Towards the end of the 19th century, Bucharest gradually developed into a center of Romanian industry and finance. During the First World War, Bucharest initially lost its status as capital to the city of Iasi, but subsequently regained its importance as the capital of “Greater Romania”. By the beginning of the Second World War, the area of the city increased to approx. 8 km². With the construction of some boulevards and boulevards based on the French model, Bucharest was seen as the Paris of the East. During the Second World War, the city suffered extensive damage from several aerial bombings. In the post-war period, due to the rural exodus of the peasant population, Bucharest expanded to three times its original size with an area of over 20 km². After a severe earthquake in 1977, the inner city of Bucharest underwent a radical renovation, with the construction of representative state and administrative buildings in the foreground. The dominant element of this colossal inner-city architecture is the Parliament Palace, which, with a floor area of 65,000 m², is one of the largest buildings in the world.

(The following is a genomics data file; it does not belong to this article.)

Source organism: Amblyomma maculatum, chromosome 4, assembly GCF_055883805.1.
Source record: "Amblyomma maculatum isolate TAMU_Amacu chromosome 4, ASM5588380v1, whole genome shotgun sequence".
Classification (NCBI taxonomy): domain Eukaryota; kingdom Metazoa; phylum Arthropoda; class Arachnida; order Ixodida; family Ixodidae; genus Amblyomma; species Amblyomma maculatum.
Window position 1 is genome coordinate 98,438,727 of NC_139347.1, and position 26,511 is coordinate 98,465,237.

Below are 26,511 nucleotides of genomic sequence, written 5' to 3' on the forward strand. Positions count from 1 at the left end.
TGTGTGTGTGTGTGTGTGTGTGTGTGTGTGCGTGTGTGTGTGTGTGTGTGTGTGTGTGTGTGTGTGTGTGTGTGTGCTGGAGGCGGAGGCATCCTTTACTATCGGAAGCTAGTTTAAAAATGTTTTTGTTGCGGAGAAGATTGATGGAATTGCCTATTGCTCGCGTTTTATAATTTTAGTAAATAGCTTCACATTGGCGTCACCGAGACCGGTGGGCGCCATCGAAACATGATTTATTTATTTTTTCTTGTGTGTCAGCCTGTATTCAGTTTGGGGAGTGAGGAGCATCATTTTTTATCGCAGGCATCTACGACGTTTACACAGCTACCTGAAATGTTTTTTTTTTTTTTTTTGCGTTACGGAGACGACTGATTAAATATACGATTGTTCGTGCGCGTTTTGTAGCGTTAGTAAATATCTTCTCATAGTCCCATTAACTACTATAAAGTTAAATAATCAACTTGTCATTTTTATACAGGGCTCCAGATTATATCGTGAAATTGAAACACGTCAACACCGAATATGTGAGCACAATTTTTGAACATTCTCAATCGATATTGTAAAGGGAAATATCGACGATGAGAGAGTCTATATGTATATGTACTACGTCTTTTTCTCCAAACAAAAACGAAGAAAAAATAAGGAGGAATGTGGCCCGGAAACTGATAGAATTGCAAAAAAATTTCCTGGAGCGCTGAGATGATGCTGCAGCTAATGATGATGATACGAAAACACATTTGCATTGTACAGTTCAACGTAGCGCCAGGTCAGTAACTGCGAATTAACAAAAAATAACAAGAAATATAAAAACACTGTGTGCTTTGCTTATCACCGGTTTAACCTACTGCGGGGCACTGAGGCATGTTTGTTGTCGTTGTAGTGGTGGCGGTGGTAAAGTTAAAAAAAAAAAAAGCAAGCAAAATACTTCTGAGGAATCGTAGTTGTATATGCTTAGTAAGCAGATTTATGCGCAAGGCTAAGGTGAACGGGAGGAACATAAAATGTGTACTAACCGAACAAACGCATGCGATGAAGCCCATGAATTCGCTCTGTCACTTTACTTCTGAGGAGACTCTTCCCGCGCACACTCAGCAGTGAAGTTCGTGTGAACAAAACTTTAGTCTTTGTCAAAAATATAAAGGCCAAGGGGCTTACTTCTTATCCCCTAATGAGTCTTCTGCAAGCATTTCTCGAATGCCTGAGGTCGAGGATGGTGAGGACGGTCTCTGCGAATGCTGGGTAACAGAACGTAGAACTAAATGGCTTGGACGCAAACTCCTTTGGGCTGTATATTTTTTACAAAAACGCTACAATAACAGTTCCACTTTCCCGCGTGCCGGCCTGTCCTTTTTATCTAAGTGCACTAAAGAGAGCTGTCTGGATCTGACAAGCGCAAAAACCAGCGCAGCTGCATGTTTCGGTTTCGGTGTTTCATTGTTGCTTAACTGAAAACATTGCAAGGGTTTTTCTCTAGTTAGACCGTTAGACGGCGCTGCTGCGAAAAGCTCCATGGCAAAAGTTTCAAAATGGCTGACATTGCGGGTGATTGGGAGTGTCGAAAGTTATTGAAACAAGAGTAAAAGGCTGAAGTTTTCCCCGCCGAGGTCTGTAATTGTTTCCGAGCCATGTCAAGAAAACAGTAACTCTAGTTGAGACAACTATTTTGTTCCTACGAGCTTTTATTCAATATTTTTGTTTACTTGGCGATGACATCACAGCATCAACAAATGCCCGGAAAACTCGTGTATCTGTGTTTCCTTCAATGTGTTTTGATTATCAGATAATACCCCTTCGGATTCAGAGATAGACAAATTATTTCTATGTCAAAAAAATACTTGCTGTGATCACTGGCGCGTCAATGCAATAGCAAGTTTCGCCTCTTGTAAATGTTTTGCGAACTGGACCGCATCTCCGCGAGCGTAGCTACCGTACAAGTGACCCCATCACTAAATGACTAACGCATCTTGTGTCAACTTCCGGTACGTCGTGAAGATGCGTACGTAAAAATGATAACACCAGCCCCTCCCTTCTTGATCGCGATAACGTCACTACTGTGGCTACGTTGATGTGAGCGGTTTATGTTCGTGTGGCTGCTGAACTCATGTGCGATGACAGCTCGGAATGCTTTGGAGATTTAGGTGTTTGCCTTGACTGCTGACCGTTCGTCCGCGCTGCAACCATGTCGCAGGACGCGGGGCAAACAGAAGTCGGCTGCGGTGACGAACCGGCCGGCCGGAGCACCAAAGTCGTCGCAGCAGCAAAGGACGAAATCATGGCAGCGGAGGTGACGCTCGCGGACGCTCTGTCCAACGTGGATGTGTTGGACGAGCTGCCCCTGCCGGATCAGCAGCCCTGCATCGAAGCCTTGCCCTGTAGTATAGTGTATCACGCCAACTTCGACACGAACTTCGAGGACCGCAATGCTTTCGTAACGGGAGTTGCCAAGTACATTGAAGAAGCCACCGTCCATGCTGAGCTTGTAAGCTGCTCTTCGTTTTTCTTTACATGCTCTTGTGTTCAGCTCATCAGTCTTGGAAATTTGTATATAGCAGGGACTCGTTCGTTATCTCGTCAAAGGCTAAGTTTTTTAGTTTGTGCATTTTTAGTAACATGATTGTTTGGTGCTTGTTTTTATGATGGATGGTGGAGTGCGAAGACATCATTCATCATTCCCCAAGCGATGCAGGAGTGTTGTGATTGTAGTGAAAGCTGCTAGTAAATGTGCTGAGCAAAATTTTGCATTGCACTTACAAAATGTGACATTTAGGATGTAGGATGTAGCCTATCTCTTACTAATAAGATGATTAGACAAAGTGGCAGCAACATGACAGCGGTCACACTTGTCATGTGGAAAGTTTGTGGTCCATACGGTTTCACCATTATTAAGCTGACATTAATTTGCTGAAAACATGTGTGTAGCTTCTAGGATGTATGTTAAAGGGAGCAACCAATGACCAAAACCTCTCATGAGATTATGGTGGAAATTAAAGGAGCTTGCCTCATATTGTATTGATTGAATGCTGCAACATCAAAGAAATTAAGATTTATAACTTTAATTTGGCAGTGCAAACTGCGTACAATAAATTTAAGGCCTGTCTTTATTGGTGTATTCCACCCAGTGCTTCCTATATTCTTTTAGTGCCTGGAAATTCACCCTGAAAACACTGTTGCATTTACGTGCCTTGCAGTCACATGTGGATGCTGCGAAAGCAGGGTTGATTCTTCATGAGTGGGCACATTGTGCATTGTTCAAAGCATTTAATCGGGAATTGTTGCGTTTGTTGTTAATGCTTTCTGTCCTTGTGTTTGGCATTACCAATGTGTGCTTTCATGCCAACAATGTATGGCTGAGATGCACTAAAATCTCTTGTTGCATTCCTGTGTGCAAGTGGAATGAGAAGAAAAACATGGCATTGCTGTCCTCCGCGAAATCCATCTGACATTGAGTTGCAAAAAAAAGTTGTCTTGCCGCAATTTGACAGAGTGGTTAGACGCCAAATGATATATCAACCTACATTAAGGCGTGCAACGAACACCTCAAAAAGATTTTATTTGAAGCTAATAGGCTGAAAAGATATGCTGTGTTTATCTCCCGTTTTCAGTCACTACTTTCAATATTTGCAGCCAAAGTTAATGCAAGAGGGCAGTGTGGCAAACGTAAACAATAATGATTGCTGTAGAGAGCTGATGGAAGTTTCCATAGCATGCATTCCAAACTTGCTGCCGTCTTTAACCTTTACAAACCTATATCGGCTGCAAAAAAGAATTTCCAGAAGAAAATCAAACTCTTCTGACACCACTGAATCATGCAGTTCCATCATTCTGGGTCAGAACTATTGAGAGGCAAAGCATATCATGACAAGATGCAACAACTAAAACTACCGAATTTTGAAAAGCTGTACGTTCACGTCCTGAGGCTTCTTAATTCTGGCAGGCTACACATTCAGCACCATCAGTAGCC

Although much of the historical building structure was destroyed by wars, fires, earthquakes and demolitions, Bucharest still offers a number of architectural and cultural-historical monuments across the different stylistic epochs. The oldest monuments include the remains of the first Bucharest princely court Curtea Veche from the 15th and 16th centuries and the Hanul lui Manuc, a tavern and caravanserai built in 1808, in which the Treaty of Bucharest between Russia and Turkey was signed in 1812. Today the Bucharest Concert Hall is located in the remarkable Romanian Athenaeum, built between 1885 and 1888. Like Paris, Bucharest also has a huge triumphal arch in the classical Roman style, which was completed in 1936. The Bucharest Royal Castle was built between 1927 and 1937 in the neo-classical style. In addition to visiting numerous church buildings, cathedrals and museums, the spacious parks in Bucharest, criss-crossed with lakes, invite you to relax and linger.